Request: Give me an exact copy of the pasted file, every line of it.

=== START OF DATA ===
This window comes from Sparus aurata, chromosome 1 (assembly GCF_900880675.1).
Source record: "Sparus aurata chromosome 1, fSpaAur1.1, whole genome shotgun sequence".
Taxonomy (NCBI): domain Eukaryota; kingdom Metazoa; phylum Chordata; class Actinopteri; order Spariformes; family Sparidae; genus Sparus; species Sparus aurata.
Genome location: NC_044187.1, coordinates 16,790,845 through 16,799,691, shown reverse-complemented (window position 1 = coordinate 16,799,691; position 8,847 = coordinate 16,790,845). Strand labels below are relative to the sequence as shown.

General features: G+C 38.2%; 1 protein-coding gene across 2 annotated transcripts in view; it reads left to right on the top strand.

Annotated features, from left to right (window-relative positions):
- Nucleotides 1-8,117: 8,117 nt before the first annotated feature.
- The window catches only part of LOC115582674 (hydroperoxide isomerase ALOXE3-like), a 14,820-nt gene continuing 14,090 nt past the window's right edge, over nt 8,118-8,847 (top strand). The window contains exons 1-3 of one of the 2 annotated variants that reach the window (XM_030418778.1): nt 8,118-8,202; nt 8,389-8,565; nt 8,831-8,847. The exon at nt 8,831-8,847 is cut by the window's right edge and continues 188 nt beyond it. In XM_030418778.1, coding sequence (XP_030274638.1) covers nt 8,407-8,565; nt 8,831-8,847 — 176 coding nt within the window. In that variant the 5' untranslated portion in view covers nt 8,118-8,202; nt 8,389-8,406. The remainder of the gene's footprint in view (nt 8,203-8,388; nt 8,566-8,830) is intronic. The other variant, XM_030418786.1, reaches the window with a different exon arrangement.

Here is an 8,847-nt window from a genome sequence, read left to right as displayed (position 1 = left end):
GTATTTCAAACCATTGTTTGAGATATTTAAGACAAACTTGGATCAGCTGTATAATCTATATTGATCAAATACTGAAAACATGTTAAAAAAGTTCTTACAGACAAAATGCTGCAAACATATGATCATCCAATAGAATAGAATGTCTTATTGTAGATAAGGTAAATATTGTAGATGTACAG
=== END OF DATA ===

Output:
This window comes from Sparus aurata, chromosome 1 (assembly GCF_900880675.1).
Source record: "Sparus aurata chromosome 1, fSpaAur1.1, whole genome shotgun sequence".
Taxonomy (NCBI): domain Eukaryota; kingdom Metazoa; phylum Chordata; class Actinopteri; order Spariformes; family Sparidae; genus Sparus; species Sparus aurata.
Genome location: NC_044187.1, coordinates 16,790,845 through 16,799,691, shown reverse-complemented (window position 1 = coordinate 16,799,691; position 8,847 = coordinate 16,790,845). Strand labels below are relative to the sequence as shown.

General features: G+C 38.2%; 1 protein-coding gene across 2 annotated transcripts in view; it reads left to right on the top strand.

Annotated features, from left to right (window-relative positions):
- Nucleotides 1-8,117: 8,117 nt before the first annotated feature.
- The window catches only part of LOC115582674 (hydroperoxide isomerase ALOXE3-like), a 14,820-nt gene continuing 14,090 nt past the window's right edge, over nt 8,118-8,847 (top strand). The window contains exons 1-3 of one of the 2 annotated variants that reach the window (XM_030418778.1): nt 8,118-8,202; nt 8,389-8,565; nt 8,831-8,847. The exon at nt 8,831-8,847 is cut by the window's right edge and continues 188 nt beyond it. In XM_030418778.1, coding sequence (XP_030274638.1) covers nt 8,407-8,565; nt 8,831-8,847 — 176 coding nt within the window. In that variant the 5' untranslated portion in view covers nt 8,118-8,202; nt 8,389-8,406. The remainder of the gene's footprint in view (nt 8,203-8,388; nt 8,566-8,830) is intronic. The other variant, XM_030418786.1, reaches the window with a different exon arrangement.

Here is an 8,847-nt window from a genome sequence, read left to right as displayed (position 1 = left end):
GTATTTCAAACCATTGTTTGAGATATTTAAGACAAACTTGGATCAGCTGTATAATCTATATTGATCAAATACTGAAAACATGTTAAAAAAGTTCTTACAGACAAAATGCTGCAAACATATGATCATCCAATAGAATAGAATGTCTTATTGTAGATAAGGTAAATATTGTAGATGTACAG